Statutory rape laws vary drastically from state to state. But in California, if a person has sexual intercourse with minor under the age of 18, he or she has committed statutory rape regardless of his or her age and whether or not the victim consented. The law is that basic, which is why it is critical anyone who has been accused of having sex with a minor in San Diego speak with a statutory rape lawyer before answering any questions for the police.
California Penal Code Section 261.5 (PC): Statutory Rape
When it comes to statutory rape, it does not matter if the minor initiated the sexual intercourse or if both parties are under the age of 18, it is still a crime. The only time it is legal for a minor to have sex is if he or she is married to that person. It’s important to note that it is legal for a minor to date someone and then have sex with him or her, as long as the actual intercourse occurred after the minor turns 18.
It’s also important to point out that in cases involving two underage persons, prosecutors rarely press charges in San Diego County.
Prosecuting These Crimes isn’t Easy
Fortunately, while the law defining statutory rape is pretty cut and dry, prosecuting it is often more complex. That’s because the prosecution must prove that the parties were not married, did have sex; and that the alleged victim was under 18 at the time the intercourse occurred. In many cases, finding sufficient evidence to prove sex occurred is difficult, especially if the minor is uncooperative with the police and prosecutors -or if the child or their parents have something to gain by accusing the other party with statutory rape. In these cases, your San Diego statutory rape attorney can base their defense on the idea that the accusers have reason to make such claims, and may be willing to lie or bend the truth in order to get their way.
Is Statutory Rape a Misdemeanor or Felony?
Under 261.5 (PC), statutory rape charges can be either a misdemeanor or felony in California. In cases involving people who are no more than three years apart in age, the charges are always filed as a misdemeanor.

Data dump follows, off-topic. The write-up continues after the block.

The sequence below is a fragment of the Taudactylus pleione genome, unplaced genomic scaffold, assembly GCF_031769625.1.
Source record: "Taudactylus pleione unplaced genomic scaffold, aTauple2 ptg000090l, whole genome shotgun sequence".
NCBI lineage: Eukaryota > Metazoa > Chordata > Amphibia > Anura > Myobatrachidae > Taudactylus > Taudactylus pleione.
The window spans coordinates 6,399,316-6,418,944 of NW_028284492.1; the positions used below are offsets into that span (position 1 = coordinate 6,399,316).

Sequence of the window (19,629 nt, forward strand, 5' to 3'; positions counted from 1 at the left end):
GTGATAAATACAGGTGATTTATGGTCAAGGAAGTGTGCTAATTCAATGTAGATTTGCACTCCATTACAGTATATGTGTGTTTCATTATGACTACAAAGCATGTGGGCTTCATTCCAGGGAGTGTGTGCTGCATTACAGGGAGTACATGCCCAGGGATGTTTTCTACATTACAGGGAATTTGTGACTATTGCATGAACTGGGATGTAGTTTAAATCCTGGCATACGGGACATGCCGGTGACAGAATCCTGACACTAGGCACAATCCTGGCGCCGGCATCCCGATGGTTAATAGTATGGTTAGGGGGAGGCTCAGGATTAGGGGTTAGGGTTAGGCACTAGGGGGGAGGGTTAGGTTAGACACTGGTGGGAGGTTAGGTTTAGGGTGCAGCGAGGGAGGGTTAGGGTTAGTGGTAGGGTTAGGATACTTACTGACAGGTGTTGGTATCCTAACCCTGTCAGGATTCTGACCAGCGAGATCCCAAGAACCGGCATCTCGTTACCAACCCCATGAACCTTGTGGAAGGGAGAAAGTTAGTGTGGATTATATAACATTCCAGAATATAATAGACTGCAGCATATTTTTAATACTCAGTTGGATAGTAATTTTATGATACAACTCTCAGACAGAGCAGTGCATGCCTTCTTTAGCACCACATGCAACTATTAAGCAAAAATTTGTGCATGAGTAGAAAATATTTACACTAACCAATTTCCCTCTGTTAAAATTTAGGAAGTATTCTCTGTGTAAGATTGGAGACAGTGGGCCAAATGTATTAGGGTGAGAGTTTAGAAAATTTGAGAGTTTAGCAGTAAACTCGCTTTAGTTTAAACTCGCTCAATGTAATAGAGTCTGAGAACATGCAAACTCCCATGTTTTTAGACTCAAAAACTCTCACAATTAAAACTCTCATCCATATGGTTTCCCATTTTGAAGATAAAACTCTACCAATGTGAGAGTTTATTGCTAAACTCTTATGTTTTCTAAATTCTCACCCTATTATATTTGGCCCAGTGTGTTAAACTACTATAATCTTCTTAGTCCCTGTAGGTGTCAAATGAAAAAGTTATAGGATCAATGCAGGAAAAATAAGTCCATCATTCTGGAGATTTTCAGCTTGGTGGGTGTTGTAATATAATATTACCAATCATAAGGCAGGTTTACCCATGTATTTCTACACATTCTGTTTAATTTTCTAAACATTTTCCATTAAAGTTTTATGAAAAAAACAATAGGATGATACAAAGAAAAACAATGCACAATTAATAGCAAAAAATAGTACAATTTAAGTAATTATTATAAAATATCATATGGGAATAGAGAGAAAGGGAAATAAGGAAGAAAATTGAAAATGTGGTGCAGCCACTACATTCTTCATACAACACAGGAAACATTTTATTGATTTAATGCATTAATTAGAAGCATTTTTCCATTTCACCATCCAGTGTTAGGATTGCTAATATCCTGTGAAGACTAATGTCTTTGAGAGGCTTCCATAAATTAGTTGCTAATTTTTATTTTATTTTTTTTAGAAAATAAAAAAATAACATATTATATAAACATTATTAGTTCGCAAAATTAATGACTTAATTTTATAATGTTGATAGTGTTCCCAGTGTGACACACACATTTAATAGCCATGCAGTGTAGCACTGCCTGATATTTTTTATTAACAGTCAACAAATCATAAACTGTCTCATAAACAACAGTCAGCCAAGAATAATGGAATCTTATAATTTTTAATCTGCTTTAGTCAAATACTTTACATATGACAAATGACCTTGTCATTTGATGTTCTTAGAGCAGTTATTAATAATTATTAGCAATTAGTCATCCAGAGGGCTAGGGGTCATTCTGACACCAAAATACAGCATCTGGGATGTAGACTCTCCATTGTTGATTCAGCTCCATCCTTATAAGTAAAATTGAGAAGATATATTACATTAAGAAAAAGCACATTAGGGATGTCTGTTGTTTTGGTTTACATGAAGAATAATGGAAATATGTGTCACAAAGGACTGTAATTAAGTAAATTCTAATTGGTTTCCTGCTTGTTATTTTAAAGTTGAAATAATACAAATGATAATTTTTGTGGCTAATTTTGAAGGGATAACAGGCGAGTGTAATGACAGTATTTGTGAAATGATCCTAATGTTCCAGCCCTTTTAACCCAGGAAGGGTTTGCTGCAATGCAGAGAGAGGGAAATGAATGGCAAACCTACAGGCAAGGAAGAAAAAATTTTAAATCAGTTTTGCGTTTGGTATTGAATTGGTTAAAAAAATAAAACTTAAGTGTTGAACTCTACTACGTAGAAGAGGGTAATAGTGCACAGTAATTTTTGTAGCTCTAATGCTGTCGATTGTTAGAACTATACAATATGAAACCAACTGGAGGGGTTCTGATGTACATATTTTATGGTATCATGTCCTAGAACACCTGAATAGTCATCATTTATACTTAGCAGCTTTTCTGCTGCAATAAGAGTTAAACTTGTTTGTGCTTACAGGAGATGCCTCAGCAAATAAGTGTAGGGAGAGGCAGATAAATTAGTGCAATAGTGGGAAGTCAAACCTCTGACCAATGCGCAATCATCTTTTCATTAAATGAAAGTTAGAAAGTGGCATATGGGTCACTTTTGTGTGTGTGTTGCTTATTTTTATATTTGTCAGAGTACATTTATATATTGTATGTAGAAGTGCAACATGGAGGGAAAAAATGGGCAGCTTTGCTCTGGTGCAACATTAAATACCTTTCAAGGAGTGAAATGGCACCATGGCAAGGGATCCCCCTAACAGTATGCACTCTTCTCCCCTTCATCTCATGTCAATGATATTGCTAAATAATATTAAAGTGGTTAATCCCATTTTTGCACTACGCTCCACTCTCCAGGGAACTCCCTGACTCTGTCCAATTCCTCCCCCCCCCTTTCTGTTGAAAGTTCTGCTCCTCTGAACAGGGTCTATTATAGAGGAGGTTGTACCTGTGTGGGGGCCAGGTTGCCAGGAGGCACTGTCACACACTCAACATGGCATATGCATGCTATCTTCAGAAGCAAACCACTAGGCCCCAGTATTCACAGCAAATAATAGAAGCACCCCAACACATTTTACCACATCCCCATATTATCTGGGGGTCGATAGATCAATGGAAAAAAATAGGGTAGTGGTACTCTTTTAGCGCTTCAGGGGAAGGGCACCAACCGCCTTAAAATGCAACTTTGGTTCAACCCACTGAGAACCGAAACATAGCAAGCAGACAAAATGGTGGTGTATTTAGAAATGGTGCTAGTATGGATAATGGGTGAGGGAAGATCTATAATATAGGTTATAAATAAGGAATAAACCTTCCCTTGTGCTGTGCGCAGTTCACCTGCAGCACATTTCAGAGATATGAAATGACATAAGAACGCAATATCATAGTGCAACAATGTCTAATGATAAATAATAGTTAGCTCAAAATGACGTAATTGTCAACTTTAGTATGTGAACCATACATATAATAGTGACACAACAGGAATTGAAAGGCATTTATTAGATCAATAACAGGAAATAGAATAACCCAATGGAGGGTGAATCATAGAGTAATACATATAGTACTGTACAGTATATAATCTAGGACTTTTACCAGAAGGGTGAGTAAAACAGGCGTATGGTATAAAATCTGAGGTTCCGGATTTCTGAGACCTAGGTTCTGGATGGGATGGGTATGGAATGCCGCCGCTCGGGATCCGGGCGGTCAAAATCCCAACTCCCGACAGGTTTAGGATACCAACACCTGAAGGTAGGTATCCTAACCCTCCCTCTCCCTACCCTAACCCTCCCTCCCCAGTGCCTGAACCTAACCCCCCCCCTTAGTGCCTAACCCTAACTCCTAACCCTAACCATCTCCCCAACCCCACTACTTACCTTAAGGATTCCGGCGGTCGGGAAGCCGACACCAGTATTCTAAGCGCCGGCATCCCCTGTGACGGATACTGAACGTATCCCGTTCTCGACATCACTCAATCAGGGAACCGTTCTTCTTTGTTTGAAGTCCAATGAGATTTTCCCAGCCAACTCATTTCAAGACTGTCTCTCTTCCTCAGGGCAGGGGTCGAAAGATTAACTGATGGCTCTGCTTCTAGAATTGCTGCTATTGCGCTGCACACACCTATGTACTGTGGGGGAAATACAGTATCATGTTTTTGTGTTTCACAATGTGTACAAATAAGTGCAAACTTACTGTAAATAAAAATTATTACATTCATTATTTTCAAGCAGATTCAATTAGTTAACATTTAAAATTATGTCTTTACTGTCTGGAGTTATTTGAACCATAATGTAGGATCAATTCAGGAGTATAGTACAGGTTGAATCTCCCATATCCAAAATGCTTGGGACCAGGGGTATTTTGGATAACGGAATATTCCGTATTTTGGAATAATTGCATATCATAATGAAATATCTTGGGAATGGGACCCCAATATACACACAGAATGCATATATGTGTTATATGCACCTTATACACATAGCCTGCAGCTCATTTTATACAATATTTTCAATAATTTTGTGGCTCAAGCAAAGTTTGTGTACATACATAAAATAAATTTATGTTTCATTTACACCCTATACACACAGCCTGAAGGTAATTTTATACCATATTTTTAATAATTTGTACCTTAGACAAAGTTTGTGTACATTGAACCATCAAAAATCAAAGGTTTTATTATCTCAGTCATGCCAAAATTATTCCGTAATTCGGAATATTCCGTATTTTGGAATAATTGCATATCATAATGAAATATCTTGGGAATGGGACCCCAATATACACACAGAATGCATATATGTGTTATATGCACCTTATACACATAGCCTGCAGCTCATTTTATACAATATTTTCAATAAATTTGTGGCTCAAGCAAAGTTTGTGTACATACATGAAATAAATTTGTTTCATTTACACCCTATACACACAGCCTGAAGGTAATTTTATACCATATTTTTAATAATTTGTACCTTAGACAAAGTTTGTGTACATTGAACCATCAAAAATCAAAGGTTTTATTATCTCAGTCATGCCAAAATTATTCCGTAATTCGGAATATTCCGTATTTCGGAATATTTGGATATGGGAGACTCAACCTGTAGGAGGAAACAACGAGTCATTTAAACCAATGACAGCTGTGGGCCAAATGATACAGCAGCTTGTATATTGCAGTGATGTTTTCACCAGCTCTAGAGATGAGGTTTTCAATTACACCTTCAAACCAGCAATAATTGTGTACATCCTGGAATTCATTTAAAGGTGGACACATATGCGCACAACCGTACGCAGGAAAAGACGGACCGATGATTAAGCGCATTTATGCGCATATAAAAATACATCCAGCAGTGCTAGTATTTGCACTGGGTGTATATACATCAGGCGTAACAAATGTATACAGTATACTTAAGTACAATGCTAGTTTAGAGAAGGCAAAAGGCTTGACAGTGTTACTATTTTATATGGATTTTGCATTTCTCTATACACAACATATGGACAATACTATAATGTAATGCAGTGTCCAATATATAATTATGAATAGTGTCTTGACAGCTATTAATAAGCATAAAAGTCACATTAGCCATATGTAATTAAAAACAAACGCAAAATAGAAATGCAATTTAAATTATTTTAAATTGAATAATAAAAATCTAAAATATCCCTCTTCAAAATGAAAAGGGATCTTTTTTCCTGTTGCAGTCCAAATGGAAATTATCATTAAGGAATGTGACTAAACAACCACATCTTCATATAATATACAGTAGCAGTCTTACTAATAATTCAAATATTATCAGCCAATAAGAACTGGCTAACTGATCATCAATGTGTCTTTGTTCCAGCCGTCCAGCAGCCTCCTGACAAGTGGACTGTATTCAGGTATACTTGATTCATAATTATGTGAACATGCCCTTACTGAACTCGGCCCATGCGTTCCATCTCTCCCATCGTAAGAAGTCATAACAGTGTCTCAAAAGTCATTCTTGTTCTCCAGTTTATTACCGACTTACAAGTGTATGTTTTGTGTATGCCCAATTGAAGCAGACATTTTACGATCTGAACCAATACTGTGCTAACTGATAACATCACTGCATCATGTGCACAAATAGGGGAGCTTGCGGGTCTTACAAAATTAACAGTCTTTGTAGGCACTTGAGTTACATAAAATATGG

If the age difference is greater than three years, the prosecutor will decide whether to charge the crime as a misdemeanor or felony based on the defendant’s criminal background and the specifics of the case. Typically, cases where the accused party has some type of authority over the minor, for example, they are a teacher, coach or boss of the minor, are viewed more harshly than situations where the juvenile would have felt less pressure to do as the adult says.
In cases where the crime can be filed as a misdemeanor or felony, your San Diego criminal defense attorney may be able to convince the prosecutor to charge the crime as a misdemeanor.
Penalties for Statutory Rape
Misdemeanor statutory rape charges carry a penalty of up to one year of jail time and $1,000 in fines, while felonies carry a maximum sentence of three years in state prison. The sentence could be enhanced to carry as many as four years in the state prison if the defendant was over 21 and the alleged victim was under 16 when the intercourse was said to take place.
It is worth mentioning that while statutory rape is a sex crime, it does not require mandatory registration as a sex offender although this can still be added as part of the sentence. In cases where you may be at risk of being required to go on the state’s sex offender registration list, your lawyer may be able to negotiate a plea bargain that will ensure this does not happen.
Fighting the Charges
The most common defense for those accused of statutory rape is simple, but effective -the honest belief that the person involved in the sexual activity was over 18. It is hard for the prosecution to prove that you knew someone was under 18 in most cases, particularly if you met him or her at a bar or club where people must be over 18 or even 21 to gain access.
Consent is not a defense to having sexual intercourse with a minor, though many defendants try to excuse themselves by arguing this point. In fact, stating this fact will only be used as evidence against you in your case.
Related Sex Crimes
Those charged with statutory rape may also face a number of related charges depending on the specifics of the case. These allegations may include sex crimes such as child molestation, sexual battery, child pornography or indecent exposure, or they may include non-sexual crimes against children such as child abuse or child endangerment.
Whatever the details of the case, it is critical anyone accused of this crime contact a San Diego criminal defense lawyer experienced in fighting accusations of statutory rape as soon as possible. Never speak to the police without your criminal defense attorneys present. If you have have been charged with this crime or have any questions, please call (760) 643-4050 to schedule a free consultation with San Diego statutory rape lawyer Peter M. Liss.
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